Joe Fox: Look, the reason I came into your store is that I was spending the day with Annabelle and Matt. I like to buy them a present when I see them because I'm one of those guys who likes to buy his way into the hearts of children who are his relatives. There was only one place to buy children's books in the neighborhood although that will not always be the case, and it was yours, and it is a charming little bookstore. You probably sell $350,000 worth of books in a year.
Kathleen Kelly: How do you know that?
Joe Fox: I'm in the book business.
Kathleen Kelly: I am in the book business.
Joe Fox: I see, and we're the Price Club. Only instead of a ten-gallon can of olive oil for $3.99 that won't even fit into your kitchen cabinet, we're selling cheap books. Me a spy. Absolutely. I have in my possession the secret printout of the sales figures of a bookstore so inconsequential and yet full of its own virtue that I was instantly compelled to rush over and check it out for fear it would drive me out of business. What?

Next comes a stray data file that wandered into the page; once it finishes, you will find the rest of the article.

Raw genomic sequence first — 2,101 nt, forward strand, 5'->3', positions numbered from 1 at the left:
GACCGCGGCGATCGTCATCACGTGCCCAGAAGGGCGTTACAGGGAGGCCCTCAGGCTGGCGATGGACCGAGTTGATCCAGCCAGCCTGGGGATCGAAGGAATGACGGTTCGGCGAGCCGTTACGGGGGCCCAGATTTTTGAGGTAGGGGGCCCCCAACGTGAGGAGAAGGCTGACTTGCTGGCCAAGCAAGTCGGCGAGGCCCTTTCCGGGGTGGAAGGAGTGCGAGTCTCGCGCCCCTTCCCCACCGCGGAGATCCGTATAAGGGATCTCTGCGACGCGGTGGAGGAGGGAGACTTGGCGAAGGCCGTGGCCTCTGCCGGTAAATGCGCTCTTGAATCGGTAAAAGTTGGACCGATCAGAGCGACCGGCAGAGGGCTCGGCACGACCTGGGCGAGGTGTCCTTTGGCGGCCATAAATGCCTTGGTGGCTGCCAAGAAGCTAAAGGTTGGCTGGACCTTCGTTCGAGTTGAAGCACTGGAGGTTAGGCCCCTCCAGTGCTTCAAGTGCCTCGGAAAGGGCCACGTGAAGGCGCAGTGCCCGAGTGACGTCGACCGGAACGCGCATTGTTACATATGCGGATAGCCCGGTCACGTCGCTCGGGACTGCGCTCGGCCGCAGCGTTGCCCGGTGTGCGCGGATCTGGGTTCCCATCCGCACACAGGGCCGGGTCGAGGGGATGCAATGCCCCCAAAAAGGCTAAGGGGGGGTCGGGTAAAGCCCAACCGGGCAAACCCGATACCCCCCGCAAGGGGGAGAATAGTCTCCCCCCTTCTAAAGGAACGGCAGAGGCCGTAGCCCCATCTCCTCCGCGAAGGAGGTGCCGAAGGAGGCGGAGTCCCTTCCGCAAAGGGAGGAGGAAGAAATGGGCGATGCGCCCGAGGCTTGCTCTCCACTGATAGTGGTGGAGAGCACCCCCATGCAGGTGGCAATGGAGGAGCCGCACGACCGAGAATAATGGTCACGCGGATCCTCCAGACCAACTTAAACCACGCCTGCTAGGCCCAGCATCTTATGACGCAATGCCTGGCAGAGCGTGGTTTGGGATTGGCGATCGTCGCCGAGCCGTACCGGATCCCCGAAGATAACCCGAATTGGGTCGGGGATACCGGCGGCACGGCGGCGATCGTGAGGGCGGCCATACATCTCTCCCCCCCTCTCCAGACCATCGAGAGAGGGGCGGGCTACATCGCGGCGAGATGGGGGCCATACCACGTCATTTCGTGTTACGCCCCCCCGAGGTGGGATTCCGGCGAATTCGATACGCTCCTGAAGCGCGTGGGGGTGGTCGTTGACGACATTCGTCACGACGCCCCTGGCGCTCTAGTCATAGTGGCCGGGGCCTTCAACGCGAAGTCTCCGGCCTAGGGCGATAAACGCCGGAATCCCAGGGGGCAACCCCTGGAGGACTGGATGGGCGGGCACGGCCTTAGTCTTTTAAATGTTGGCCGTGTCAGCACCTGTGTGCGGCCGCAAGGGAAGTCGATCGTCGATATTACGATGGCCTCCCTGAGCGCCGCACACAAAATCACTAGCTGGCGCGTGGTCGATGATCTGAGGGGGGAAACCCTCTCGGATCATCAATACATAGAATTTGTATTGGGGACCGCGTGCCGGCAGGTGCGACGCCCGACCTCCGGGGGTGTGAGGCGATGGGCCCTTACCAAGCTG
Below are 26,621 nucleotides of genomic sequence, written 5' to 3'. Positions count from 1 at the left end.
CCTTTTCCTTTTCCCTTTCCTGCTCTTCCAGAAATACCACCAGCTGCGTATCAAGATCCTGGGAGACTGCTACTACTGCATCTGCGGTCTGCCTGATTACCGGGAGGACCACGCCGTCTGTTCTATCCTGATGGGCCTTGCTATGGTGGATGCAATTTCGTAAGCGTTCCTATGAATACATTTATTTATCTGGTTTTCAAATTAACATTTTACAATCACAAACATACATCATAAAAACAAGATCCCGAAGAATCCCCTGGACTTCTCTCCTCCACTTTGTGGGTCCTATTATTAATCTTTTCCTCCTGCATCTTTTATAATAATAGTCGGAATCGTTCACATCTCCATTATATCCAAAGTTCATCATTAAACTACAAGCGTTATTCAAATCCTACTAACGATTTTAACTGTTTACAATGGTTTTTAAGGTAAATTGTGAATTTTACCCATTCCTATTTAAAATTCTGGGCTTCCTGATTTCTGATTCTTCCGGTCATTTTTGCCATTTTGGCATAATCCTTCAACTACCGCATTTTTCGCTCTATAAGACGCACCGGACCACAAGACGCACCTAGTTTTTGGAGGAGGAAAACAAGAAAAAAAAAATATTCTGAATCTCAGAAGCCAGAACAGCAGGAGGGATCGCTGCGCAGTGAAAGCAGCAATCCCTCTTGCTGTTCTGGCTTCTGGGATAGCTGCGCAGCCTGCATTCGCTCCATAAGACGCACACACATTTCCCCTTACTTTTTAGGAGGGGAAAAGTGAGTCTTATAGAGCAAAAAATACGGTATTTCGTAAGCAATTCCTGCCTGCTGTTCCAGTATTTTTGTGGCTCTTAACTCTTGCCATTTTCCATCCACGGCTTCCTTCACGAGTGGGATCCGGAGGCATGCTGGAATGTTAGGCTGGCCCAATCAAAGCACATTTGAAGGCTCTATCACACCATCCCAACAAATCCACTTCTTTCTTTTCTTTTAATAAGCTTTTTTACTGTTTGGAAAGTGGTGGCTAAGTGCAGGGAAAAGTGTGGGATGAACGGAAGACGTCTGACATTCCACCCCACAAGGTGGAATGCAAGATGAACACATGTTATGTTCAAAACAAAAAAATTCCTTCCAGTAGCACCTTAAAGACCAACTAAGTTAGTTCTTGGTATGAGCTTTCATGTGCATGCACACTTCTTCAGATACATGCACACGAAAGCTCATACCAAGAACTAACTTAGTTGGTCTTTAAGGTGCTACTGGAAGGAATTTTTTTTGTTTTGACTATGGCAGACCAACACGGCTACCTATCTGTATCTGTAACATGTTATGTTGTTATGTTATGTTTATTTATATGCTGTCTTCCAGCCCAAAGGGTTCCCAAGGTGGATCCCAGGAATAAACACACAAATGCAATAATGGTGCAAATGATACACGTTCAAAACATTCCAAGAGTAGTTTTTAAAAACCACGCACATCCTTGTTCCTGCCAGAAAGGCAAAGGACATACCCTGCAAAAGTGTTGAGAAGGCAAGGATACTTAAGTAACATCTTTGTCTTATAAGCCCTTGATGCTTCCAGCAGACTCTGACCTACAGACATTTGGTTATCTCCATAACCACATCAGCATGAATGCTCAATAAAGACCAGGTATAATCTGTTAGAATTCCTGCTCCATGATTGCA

Frank Navasky: Hi. I'm Frank Navasky.
Joe Fox: Joe Fox.
Frank Navasky: The inventor of the superstore. The enemy of the middle's novel. The destroyer of City Books...
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